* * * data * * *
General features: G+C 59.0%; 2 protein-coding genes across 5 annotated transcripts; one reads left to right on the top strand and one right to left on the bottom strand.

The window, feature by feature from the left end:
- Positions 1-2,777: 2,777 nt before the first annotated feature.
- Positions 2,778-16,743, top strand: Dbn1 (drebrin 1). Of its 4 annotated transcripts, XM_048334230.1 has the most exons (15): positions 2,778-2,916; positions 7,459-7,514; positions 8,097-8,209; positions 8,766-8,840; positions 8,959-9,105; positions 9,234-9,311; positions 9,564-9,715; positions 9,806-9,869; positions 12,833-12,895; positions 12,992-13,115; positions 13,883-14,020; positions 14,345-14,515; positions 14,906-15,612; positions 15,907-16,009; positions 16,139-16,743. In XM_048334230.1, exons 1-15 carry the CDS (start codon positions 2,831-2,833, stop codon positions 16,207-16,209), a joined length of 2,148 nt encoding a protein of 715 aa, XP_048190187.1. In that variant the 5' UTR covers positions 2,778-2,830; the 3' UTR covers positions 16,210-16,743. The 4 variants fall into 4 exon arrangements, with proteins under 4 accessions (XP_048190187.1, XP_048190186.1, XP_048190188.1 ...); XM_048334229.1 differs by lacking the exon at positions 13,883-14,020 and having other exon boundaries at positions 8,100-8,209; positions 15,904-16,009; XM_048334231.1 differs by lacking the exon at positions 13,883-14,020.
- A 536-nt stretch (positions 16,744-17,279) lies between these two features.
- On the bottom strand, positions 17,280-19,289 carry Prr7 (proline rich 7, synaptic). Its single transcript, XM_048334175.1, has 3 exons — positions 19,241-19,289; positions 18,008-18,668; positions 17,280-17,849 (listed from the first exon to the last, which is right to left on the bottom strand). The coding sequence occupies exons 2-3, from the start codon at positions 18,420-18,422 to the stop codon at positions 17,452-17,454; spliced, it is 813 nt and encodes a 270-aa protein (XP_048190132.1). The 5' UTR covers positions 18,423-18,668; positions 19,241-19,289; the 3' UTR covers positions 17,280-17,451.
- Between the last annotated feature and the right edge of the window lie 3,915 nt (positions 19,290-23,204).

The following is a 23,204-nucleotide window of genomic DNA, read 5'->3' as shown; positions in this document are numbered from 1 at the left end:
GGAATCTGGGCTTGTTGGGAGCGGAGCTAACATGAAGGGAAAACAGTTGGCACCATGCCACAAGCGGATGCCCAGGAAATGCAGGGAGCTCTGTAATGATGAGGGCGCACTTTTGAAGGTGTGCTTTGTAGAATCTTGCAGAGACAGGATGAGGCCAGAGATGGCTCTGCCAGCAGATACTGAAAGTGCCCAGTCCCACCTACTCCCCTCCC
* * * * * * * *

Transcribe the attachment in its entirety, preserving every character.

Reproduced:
General features: G+C 59.0%; 2 protein-coding genes across 5 annotated transcripts; one reads left to right on the top strand and one right to left on the bottom strand.

The window, feature by feature from the left end:
- Positions 1-2,777: 2,777 nt before the first annotated feature.
- Positions 2,778-16,743, top strand: Dbn1 (drebrin 1). Of its 4 annotated transcripts, XM_048334230.1 has the most exons (15): positions 2,778-2,916; positions 7,459-7,514; positions 8,097-8,209; positions 8,766-8,840; positions 8,959-9,105; positions 9,234-9,311; positions 9,564-9,715; positions 9,806-9,869; positions 12,833-12,895; positions 12,992-13,115; positions 13,883-14,020; positions 14,345-14,515; positions 14,906-15,612; positions 15,907-16,009; positions 16,139-16,743. In XM_048334230.1, exons 1-15 carry the CDS (start codon positions 2,831-2,833, stop codon positions 16,207-16,209), a joined length of 2,148 nt encoding a protein of 715 aa, XP_048190187.1. In that variant the 5' UTR covers positions 2,778-2,830; the 3' UTR covers positions 16,210-16,743. The 4 variants fall into 4 exon arrangements, with proteins under 4 accessions (XP_048190187.1, XP_048190186.1, XP_048190188.1 ...); XM_048334229.1 differs by lacking the exon at positions 13,883-14,020 and having other exon boundaries at positions 8,100-8,209; positions 15,904-16,009; XM_048334231.1 differs by lacking the exon at positions 13,883-14,020.
- A 536-nt stretch (positions 16,744-17,279) lies between these two features.
- On the bottom strand, positions 17,280-19,289 carry Prr7 (proline rich 7, synaptic). Its single transcript, XM_048334175.1, has 3 exons — positions 19,241-19,289; positions 18,008-18,668; positions 17,280-17,849 (listed from the first exon to the last, which is right to left on the bottom strand). The coding sequence occupies exons 2-3, from the start codon at positions 18,420-18,422 to the stop codon at positions 17,452-17,454; spliced, it is 813 nt and encodes a 270-aa protein (XP_048190132.1). The 5' UTR covers positions 18,423-18,668; positions 19,241-19,289; the 3' UTR covers positions 17,280-17,451.
- Between the last annotated feature and the right edge of the window lie 3,915 nt (positions 19,290-23,204).

The following is a 23,204-nucleotide window of genomic DNA, read 5'->3' as shown; positions in this document are numbered from 1 at the left end:
GGAATCTGGGCTTGTTGGGAGCGGAGCTAACATGAAGGGAAAACAGTTGGCACCATGCCACAAGCGGATGCCCAGGAAATGCAGGGAGCTCTGTAATGATGAGGGCGCACTTTTGAAGGTGTGCTTTGTAGAATCTTGCAGAGACAGGATGAGGCCAGAGATGGCTCTGCCAGCAGATACTGAAAGTGCCCAGTCCCACCTACTCCCCTCCC